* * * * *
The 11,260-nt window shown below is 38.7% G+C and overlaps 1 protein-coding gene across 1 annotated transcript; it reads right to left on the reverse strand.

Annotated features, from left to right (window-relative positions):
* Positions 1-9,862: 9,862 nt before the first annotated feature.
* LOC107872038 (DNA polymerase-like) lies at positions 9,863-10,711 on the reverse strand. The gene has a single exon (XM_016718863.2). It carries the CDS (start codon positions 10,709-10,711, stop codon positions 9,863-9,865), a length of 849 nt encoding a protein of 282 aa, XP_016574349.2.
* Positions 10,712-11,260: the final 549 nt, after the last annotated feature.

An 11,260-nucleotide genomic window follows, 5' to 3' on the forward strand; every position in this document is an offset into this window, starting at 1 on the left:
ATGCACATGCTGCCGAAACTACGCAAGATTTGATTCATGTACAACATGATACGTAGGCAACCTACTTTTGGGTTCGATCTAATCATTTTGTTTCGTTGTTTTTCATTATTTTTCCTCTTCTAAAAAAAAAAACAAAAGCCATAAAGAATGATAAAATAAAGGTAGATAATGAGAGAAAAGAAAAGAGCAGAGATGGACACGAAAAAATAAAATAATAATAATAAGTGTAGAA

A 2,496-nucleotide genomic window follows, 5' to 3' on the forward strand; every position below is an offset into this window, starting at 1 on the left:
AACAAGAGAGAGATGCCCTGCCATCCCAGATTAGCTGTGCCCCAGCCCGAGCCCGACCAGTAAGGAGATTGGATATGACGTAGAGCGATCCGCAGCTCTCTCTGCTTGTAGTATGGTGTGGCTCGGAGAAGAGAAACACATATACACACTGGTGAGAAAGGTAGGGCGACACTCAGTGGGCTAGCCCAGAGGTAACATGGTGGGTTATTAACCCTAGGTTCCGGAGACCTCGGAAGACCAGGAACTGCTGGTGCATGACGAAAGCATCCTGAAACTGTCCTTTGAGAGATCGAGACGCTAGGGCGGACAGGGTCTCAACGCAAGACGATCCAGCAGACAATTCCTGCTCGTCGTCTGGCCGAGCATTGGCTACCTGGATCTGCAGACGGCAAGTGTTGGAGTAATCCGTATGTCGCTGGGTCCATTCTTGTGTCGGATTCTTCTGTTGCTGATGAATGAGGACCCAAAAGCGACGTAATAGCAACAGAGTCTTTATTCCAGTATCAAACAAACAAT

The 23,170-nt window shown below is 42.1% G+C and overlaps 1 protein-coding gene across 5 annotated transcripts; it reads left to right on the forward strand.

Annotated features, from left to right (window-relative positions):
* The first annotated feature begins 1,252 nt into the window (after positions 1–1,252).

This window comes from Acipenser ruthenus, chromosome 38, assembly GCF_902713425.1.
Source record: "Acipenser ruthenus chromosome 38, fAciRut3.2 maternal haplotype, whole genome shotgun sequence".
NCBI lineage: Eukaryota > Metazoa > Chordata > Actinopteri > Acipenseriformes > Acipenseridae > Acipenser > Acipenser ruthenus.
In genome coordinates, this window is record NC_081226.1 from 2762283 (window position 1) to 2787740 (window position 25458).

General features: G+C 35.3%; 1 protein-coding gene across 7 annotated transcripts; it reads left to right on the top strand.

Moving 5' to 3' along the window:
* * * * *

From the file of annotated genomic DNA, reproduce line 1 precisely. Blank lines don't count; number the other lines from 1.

The 11,260-nt window shown below is 38.7% G+C and overlaps 1 protein-coding gene across 1 annotated transcript; it reads right to left on the reverse strand.